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Introductory Chapter: Wellness for Education

Written By

Blandina Bernal-Morales

Published: May 12th, 2021

DOI: 10.5772/intechopen.96434

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1. Introduction

Access to education is a human right, and it belongs to the 2030 Agenda for Sustainable Development “to promote social and labor inclusion, helping to reconcile economic growth, equality and participation in society”. So, one of the priorities on education for health and well-being according to United Nations Educational Scientific and Cultural Organization (UNESCO) is to ensure adequate learning environments to children and young people with a new vision in the next years [1]. The organizations do their work, meanwhile professors and researchers at schools and education institutions are doing their best to reach educational goals.

It is unquestionable that education has changed fast in the last year, however, its purposes are the same: the integral development of individuals, the betterment of society as a whole in which people are aware of their rights and duties. This commitment in education is unattainable without proper health because cognitive function is closely related to the function of many organs and tissues in our body, but mainly to brain processes.

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2. Health impact on performance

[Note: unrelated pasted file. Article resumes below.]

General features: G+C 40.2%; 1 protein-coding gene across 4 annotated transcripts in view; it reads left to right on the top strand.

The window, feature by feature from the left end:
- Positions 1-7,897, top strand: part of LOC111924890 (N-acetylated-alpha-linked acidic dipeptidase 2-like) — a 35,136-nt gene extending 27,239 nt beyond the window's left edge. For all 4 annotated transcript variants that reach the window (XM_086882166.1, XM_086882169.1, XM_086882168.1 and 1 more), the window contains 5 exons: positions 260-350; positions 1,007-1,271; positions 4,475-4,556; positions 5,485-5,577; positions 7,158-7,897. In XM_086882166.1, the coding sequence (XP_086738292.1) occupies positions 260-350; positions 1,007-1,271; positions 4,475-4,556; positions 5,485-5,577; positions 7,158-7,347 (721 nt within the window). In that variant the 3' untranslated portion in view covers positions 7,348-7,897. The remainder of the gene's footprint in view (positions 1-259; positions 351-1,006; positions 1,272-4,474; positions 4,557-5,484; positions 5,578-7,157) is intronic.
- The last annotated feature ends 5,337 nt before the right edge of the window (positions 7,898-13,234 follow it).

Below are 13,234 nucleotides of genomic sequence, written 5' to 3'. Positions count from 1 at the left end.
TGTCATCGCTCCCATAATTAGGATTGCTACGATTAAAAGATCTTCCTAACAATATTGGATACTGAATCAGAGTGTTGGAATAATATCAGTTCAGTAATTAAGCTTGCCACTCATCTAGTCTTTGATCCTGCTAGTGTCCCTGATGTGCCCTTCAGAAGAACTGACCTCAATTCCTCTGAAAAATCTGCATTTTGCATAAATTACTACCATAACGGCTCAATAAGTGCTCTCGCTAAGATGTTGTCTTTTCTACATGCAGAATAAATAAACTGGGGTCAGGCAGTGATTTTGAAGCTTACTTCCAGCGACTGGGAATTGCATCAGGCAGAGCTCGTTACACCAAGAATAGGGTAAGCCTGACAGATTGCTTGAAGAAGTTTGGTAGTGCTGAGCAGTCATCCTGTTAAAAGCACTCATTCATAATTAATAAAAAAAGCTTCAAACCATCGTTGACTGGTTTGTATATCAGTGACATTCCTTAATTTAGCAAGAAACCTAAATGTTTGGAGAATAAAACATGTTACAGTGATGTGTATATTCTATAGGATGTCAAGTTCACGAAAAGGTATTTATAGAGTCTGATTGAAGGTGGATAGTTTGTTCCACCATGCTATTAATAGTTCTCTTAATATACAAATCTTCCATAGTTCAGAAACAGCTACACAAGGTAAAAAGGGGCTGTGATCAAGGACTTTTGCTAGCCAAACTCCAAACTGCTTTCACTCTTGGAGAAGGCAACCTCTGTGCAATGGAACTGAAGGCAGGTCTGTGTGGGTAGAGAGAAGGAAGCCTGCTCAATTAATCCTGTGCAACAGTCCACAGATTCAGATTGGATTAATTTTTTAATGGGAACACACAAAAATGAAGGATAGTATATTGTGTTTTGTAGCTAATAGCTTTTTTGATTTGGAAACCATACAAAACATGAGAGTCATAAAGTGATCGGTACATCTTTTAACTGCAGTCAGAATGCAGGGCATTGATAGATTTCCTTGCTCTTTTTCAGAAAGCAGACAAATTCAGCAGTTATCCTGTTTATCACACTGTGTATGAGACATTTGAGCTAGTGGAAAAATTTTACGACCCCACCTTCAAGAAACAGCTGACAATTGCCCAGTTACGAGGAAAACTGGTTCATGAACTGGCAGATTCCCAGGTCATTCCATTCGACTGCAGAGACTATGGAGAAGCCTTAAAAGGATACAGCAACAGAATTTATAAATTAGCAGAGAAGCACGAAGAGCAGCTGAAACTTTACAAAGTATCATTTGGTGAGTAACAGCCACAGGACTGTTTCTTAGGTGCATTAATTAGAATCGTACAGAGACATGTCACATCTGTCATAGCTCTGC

Now more than ever physical and mental health has gained a priority place worldwide. This is why the generation of knowledge is very important to make it reach everyone in a fast and accessible way. Particularly, research about the acquisition of knowledge and goals by students is one of the most studied topics about academic achievement. This is why this second book was elaborated. First, I must say that the first book of Health and Academic Achievement published a couple of years ago, collect evidences about physical and psychological health related with performance in student population [2]. Authors presented studies were school was the place full of children and young people where face-to-face social interaction prevailed. Now, conditions have changed and the systematic studies about how challenging times impact the academic performance are just being generated. It is well-known that particularly mental health and academic achievement are inversely related. The time when this relationship develops is not fully understood and studies are scarce. A recent longitudinal study investigated whether mental health predicts academic performance in childhood and adolescence and, vice versa. With the control for a variety of variables, mental health problems at age 3 and age 12 increase the risk for performing below or completing school. Academic performance during adolescence did not increase the risk for mental health at age 20 probably because of a considerable drop-out rate and long-time span between variables. Despite this, relationship between mental health and academic achievement motivates awareness to provide attention to education [3]. In addition, there is an increased need of residential mobility for better education or job opportunities. Moving experiences impact health and academic achievement. High resilience and higher family income mitigate the poorer mental health and the lower academic performance in university students who live moving experiences after age 6 and age 12 [4]. But even if residential mobility occurs at the beginning of university times, it could undermine self-identity, and social behaviors in students. Therefore, also socialization skills must be correctly developed in order to cover one of diverse aspects related to health and academic performance.